Title: Vogue Living
Edition: May/June 2017, 50th anniversary issue
Price: $9.99 for the on-stand issue and $12.99 for the boxed edition
Pages: 242 pages
Coverlines that work: There’s only one on the cover – “50 Fabulous Years!”
Editor-in-chief: Neale Whitaker
Mediaweek was able to get its hands on the boxed edition of the 50th anniversary issue of Vogue Living, which comes with a print of the art featured on the cover from Dinosaur Design. Ripping through the plastic and opening the box to reveal the magazine definitely gives the feeling of the issue as a keepsake edition – it’s almost like unwrapping a gift.
“50 Fabulous Years” reads the sole coverline. The biggest selling point about the warm-coloured cover art is that it’s tactile. Feelings about the overall cover were split in the Mediaweek office.
One has to flip through 23 pages of ads before reaching the content pages. Even the ad spreads remind the readers that it’s the 50th anniversary of the magazine. The 242-page magazine has about 84 pages of advertising in it.
There are four features in the magazine that allude to the title’s 50th birthday: Window Dressing, Australia Now, 50 Greatest Rooms and 50 Things That Rocked Our World. The first of the four features looks at the designs that have dominated each decade since Vogue Living’s launch in 1967.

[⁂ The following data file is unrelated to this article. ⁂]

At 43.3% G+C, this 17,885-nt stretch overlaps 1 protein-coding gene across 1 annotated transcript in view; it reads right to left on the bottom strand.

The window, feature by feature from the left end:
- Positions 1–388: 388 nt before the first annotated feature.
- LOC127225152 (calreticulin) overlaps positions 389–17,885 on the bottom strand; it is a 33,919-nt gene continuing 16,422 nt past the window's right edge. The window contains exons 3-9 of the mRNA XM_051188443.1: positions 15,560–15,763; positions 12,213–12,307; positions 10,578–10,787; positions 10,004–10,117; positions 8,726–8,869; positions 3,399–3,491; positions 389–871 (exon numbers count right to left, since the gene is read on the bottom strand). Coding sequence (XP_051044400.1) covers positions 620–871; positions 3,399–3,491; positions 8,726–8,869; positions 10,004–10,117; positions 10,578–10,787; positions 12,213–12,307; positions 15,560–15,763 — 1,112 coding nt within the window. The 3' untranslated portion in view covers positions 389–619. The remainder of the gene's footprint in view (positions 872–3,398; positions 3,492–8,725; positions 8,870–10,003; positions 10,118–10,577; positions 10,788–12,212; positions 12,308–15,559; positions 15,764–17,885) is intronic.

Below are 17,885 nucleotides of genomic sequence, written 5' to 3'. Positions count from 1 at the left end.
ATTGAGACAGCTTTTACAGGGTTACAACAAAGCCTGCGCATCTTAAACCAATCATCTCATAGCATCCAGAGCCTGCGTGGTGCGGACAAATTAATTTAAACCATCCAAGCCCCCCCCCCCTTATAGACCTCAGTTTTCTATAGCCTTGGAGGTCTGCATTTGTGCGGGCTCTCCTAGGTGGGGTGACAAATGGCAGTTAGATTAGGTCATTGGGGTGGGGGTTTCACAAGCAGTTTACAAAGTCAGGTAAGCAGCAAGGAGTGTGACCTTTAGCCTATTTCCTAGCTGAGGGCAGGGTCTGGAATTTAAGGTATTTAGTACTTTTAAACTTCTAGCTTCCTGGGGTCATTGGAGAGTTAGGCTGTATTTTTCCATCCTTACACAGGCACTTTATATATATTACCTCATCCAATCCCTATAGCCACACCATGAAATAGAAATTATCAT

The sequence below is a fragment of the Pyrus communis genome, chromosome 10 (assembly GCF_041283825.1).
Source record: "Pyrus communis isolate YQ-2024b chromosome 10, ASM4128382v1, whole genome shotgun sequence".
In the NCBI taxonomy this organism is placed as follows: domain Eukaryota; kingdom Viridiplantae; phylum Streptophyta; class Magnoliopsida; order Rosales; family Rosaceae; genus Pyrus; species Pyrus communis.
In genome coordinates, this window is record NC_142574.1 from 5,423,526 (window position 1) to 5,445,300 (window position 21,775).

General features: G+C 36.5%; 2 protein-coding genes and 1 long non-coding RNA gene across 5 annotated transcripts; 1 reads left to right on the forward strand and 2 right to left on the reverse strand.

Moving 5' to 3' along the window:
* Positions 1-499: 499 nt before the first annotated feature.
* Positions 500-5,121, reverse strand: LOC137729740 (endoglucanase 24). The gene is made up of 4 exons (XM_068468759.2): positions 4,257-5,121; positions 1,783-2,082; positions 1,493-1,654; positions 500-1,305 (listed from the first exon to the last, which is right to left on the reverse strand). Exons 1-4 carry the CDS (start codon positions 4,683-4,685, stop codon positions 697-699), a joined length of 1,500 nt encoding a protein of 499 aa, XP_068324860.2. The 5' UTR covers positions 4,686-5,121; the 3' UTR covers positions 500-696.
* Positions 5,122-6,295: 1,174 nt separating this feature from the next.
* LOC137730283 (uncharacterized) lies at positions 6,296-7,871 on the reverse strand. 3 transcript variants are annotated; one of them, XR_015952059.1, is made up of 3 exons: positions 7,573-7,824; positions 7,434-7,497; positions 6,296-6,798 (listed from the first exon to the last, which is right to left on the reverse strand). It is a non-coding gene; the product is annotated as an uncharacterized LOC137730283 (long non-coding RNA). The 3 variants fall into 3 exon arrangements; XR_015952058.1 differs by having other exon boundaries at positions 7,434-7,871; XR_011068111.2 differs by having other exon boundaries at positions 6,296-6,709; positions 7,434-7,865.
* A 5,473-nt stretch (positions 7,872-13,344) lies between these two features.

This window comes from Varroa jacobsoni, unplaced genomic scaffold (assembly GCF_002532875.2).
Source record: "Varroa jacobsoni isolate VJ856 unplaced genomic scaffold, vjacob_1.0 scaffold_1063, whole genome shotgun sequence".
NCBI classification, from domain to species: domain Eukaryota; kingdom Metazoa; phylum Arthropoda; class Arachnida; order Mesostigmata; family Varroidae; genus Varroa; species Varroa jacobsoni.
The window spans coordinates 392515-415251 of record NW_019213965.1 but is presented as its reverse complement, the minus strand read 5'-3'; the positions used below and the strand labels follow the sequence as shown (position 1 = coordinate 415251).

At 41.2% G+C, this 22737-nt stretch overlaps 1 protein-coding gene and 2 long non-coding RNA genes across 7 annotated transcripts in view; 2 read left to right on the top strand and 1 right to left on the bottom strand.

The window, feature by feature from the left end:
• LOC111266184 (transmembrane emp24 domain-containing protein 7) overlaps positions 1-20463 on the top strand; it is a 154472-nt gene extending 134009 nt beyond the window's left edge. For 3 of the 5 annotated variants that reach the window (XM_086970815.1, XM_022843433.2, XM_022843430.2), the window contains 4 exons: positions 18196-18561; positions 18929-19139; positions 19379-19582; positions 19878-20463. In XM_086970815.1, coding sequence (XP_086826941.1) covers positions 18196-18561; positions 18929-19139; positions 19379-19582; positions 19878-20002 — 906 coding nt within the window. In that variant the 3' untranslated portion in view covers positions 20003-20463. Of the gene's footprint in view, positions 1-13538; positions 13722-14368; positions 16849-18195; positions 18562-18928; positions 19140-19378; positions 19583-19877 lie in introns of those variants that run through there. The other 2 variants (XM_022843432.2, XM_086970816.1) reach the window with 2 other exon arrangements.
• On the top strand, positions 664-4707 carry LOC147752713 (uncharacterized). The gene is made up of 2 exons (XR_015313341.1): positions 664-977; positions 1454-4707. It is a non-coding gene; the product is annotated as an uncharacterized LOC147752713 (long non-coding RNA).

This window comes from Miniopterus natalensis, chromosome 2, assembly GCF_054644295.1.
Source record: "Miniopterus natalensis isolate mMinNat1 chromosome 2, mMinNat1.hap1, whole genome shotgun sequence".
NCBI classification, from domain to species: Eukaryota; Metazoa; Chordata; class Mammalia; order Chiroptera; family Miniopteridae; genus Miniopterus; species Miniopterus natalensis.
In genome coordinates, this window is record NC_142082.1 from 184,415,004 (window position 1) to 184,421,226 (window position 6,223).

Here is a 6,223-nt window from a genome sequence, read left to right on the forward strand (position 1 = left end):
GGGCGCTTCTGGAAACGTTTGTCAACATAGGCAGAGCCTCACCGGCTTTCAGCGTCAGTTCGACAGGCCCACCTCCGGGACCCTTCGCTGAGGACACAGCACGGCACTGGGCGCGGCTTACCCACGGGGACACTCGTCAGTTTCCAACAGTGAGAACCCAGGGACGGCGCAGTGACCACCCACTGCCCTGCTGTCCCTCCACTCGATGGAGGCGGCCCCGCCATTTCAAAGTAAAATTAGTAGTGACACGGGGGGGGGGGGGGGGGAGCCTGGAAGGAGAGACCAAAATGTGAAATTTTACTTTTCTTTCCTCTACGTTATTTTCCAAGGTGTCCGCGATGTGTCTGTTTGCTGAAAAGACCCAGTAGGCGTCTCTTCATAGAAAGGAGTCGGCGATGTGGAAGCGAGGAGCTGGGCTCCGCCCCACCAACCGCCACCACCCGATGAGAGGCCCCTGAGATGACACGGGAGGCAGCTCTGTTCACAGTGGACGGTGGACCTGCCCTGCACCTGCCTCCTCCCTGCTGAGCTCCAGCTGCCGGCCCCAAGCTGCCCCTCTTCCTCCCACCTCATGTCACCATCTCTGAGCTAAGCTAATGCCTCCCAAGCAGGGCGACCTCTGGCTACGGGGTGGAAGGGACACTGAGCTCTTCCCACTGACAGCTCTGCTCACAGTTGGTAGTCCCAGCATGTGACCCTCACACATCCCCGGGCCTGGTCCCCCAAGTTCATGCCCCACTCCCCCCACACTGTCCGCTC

The 50 Greatest Rooms features the best rooms covered by the title in its lifetime.
In Australia Now, Vogue Living brings together creative minds that it predicts will play an instrumental role in the design and interior landscape in the future.
However, the feature that caught Mediaweek’s attention is the 50 Things That Rocked Our World. Whitaker, said the word “thing” has been used very consciously. This is because the story literally lists 50 things that have had an influence on the world of design. These include things like David Bowie’s Ziggy Stardust persona, the Sydney Opera House, Apple’s iMac G3 released in 1998 and the Jaguar E-Type Series 3. It’s a fun dive into the trends that have come and gone, and at times resurged like Ziggy Stardust’s influence on the world. This pictorial listical gives a fascinating look inside how the most bizarre of things influence interior spaces. Also, who doesn’t love a good list?
The issue on the whole is a pleasant flip through with a lot of ad pages about things that an everyday worker can only dream of owning. But Vogue Living has never sold itself as a “accessible” magazine like Homes+ and some other titles in market. For the 50 years of its existence it has always been a premium title.
Digital: Vogue Living is on Facebook, Twitter and Instagram under the username @vogueliving. The magazine can also be found on Tumblr on voguelivingmagazine.tumblr.com, and Pinterest on pinterest.com/vogueliving. The magazine has the biggest following on Facebook, where it has more than 1.9 million likes. The magazine’s website is vogueliving.com.au.